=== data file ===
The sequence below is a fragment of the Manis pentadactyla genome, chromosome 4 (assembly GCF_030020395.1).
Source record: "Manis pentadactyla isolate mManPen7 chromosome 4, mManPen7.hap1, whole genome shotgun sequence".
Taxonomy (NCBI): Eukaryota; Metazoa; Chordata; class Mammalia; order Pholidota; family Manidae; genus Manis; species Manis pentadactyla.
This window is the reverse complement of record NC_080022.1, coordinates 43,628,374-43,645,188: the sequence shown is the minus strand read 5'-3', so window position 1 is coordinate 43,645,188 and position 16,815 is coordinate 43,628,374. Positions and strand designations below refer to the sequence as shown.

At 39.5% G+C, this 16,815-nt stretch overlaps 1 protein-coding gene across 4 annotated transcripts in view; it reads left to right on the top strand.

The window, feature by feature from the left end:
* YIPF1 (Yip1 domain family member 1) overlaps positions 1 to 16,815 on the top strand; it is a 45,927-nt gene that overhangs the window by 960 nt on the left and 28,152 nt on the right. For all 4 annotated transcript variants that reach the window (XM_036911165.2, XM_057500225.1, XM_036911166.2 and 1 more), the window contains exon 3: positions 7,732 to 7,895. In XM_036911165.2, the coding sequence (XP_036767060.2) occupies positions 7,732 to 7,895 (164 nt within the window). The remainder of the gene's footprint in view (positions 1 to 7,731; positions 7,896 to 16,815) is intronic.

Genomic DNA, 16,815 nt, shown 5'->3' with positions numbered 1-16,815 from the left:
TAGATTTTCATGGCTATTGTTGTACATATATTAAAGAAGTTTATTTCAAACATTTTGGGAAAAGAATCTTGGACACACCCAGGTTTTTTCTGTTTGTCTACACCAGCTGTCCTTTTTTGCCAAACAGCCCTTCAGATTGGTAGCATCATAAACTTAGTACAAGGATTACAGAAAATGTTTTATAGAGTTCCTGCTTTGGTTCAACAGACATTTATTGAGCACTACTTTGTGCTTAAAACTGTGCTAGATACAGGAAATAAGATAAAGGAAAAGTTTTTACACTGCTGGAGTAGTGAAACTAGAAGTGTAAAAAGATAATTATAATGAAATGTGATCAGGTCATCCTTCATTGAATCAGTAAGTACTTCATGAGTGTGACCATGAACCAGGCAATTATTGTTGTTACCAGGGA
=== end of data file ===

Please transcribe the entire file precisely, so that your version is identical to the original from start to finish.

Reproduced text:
The sequence below is a fragment of the Manis pentadactyla genome, chromosome 4 (assembly GCF_030020395.1).
Source record: "Manis pentadactyla isolate mManPen7 chromosome 4, mManPen7.hap1, whole genome shotgun sequence".
Taxonomy (NCBI): Eukaryota; Metazoa; Chordata; class Mammalia; order Pholidota; family Manidae; genus Manis; species Manis pentadactyla.
This window is the reverse complement of record NC_080022.1, coordinates 43,628,374-43,645,188: the sequence shown is the minus strand read 5'-3', so window position 1 is coordinate 43,645,188 and position 16,815 is coordinate 43,628,374. Positions and strand designations below refer to the sequence as shown.

At 39.5% G+C, this 16,815-nt stretch overlaps 1 protein-coding gene across 4 annotated transcripts in view; it reads left to right on the top strand.

The window, feature by feature from the left end:
* YIPF1 (Yip1 domain family member 1) overlaps positions 1 to 16,815 on the top strand; it is a 45,927-nt gene that overhangs the window by 960 nt on the left and 28,152 nt on the right. For all 4 annotated transcript variants that reach the window (XM_036911165.2, XM_057500225.1, XM_036911166.2 and 1 more), the window contains exon 3: positions 7,732 to 7,895. In XM_036911165.2, the coding sequence (XP_036767060.2) occupies positions 7,732 to 7,895 (164 nt within the window). The remainder of the gene's footprint in view (positions 1 to 7,731; positions 7,896 to 16,815) is intronic.

Genomic DNA, 16,815 nt, shown 5'->3' with positions numbered 1-16,815 from the left:
TAGATTTTCATGGCTATTGTTGTACATATATTAAAGAAGTTTATTTCAAACATTTTGGGAAAAGAATCTTGGACACACCCAGGTTTTTTCTGTTTGTCTACACCAGCTGTCCTTTTTTGCCAAACAGCCCTTCAGATTGGTAGCATCATAAACTTAGTACAAGGATTACAGAAAATGTTTTATAGAGTTCCTGCTTTGGTTCAACAGACATTTATTGAGCACTACTTTGTGCTTAAAACTGTGCTAGATACAGGAAATAAGATAAAGGAAAAGTTTTTACACTGCTGGAGTAGTGAAACTAGAAGTGTAAAAAGATAATTATAATGAAATGTGATCAGGTCATCCTTCATTGAATCAGTAAGTACTTCATGAGTGTGACCATGAACCAGGCAATTATTGTTGTTACCAGGGA